Russian Defense Minister Sergei Ivanov has announced a series of military personnel cuts that will affect the entire Russian armed forces, not merely the many layers of bureaucrats within the central directorates and main commands in Moscow. The nature of these cuts, which should be implemented by the end of the year, will result in an overall reduction of around 100,000 persons.
The purpose of the latest military reductions is to streamline management, increase efficiency and raise the level of combat readiness, enabling rapid troop deployment within the Russian Federation. It is part of a complex and evolving process, witnessing the redrafting of Russia’s national security concept, placing the army in a greater counter-terrorist role within Russia, facing questions concerning the future of the manning system, and effectively reorganizing the armed forces and security structures to meet the challenges of the post-Beslan security environment.
At the beginning of 2004, Russian military manpower was estimated at around 1.2 million. Under the latest plan, air force strength will be reduced by 36,000 persons, Ground Troops by 20,000, navy by 16,000, Construction Troops by 9,000, Rear Services Troops 6,000, Strategic Missile Troops by 3,000, Airborne Troops and Railroads Troops by 2,000 and Space Troops by 1,000. Key to these changes is the thinking that may be underlying military reform. Changes will be apparent within the restructured armed forces: two Tu-22M3 long-range bomber regiments are to be transferred to the reserves. Fighter and bomber regiments will also be cut. Some Mi-8MT and Mi-24 helicopter regiments will be scrapped (Strana.Ru, October 14). Other structural changes in the months ahead may serve to give the impression of large-scale “reform” without getting close to tackling the core problems that have plagued the Russian military for many years.
This process is regarded by planners within the Russian Ministry of Defense as a key part of their overall plans to enhance combat readiness, based on the conviction that the armed forces currently have very limited ability to protect Russia’s vast territory along an entire “front.” It is, therefore, planned to establish permanent combat readiness units capable of being redeployed to any part of the country in a short period of time. There, they would be brought up to sufficient strength by local subunits and reservists, and thus able to offer effective opposition to the enemy. Such ambitious planning demands the establishment of a new command-and-control system for such a mobile army, in turn compelling streamlining and restructuring of the decision-making bureaucracy.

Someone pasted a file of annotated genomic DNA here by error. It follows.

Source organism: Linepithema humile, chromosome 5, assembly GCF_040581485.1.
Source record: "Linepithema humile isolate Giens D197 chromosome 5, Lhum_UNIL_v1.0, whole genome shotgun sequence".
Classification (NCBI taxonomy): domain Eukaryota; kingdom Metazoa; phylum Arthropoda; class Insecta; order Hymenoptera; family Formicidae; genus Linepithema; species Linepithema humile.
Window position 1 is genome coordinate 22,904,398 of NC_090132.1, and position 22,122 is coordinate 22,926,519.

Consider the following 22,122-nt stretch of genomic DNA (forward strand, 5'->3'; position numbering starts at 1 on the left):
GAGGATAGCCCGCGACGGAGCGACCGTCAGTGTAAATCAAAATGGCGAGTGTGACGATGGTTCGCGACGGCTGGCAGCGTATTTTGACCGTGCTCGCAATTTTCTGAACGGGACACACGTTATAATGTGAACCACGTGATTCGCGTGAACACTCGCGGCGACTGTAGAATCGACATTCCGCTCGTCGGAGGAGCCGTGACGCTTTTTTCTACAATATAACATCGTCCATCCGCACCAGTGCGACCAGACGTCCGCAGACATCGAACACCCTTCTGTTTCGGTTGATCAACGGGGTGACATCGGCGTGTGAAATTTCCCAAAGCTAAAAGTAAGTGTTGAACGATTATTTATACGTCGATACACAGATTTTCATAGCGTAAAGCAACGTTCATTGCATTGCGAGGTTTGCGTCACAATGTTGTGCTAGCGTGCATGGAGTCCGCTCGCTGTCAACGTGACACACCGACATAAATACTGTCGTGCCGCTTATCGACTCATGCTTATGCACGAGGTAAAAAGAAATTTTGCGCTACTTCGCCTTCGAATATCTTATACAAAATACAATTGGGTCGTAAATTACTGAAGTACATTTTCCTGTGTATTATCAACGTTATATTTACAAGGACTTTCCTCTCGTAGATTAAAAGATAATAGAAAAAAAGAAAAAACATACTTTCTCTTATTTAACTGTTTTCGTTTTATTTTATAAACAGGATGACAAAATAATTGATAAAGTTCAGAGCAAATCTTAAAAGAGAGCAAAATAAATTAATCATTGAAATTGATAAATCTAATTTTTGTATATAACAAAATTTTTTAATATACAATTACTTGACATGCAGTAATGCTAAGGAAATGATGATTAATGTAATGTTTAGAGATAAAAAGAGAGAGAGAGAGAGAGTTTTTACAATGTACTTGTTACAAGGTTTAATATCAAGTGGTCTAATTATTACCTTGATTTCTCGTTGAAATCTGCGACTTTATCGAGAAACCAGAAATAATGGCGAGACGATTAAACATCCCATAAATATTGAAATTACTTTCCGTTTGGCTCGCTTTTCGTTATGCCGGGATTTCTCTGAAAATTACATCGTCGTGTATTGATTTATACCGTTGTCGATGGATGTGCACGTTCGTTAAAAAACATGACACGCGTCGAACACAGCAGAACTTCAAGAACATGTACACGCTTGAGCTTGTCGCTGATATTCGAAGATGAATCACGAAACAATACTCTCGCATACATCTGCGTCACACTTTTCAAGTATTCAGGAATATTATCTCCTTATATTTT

Russia’s military expenditure in 2005 is expected to be around 471 billion rubles, (or 573 billion rubles including social payments). The real growth will be 27.6% compared with last year. The Ministry of Defense hopes to procure a large number of weapons and military equipment. In addition, it is planned to double the amount of money (19.7 billion rules) to bolster the state program for manning the armed forces with contract servicemen, including increasing the numbers of NCOs. Such high hopes have perennially arisen in the recent history of Russian military reform, only to be shattered by the harsh reality of conservatism, inertia, and resistance to substantial change. Army General Alexei Moskovsky, deputy defense minister, recently announced, “Russia’s armed forces will receive more than 300 samples of new weapons and military technology in 2005.” However, in reality almost two-thirds of this equipment will be upgraded or refurbished. The Russian MoD currently cannot afford to procure new equipment and weapons for its own armed forces (Komsomolskaya pravda, October 13).
There is then, some evidence, however disparate, that the approach to Russian military reform may be undergoing a shake up. Many ventures have been mooted, downsizing and various efforts in restructuring have been attempted, and indeed the so-called “professionalization” of the army has featured within political and military discourse during the past decade. There are glimmers of light appearing within the Russian MoD. Ivanov strengthened his position relative to the General Staff by sacking Anatoly Kvashnin in July 2004, and he now seems to be giving some focus to areas of the armed forces that sustained reform would clearly benefit. Prioritizing the creation of mobile forces, manned by highly trained contract personnel and capable of rapid deployment to trouble spots around Russia, will be an essential part of developing Russia’s last resort in its fight against terrorism. Equally, if the early lessons of the Special Forces operation in Beslan are being assimilated into the planning, it necessitates the improvement of command and control and the ability of commanders to communicate effectively and coordinate diverse forces in theater.
Nevertheless, much of the recent military reform initiatives have been marked by a continued adherence to traditional language and priorities, clouding the real issues confronting those seeking to raise standards in the effectiveness of Russia’s military. Claims that the army is about to get large quantities of new weaponry and equipment, or that restructuring alone will be enough to affect changes in the military culture, are patently misleading.
The real challenge for successful reform lies in convincing Russia’s youth, who are reluctant to serve in the armed forces for fear of institutional bullying. These potential soldiers gain little confidence when they witness the Russian Defense Minister dismissing the concerns of the Union of Soldiers’ Mothers about the systematic mistreatment of conscripts within the barracks.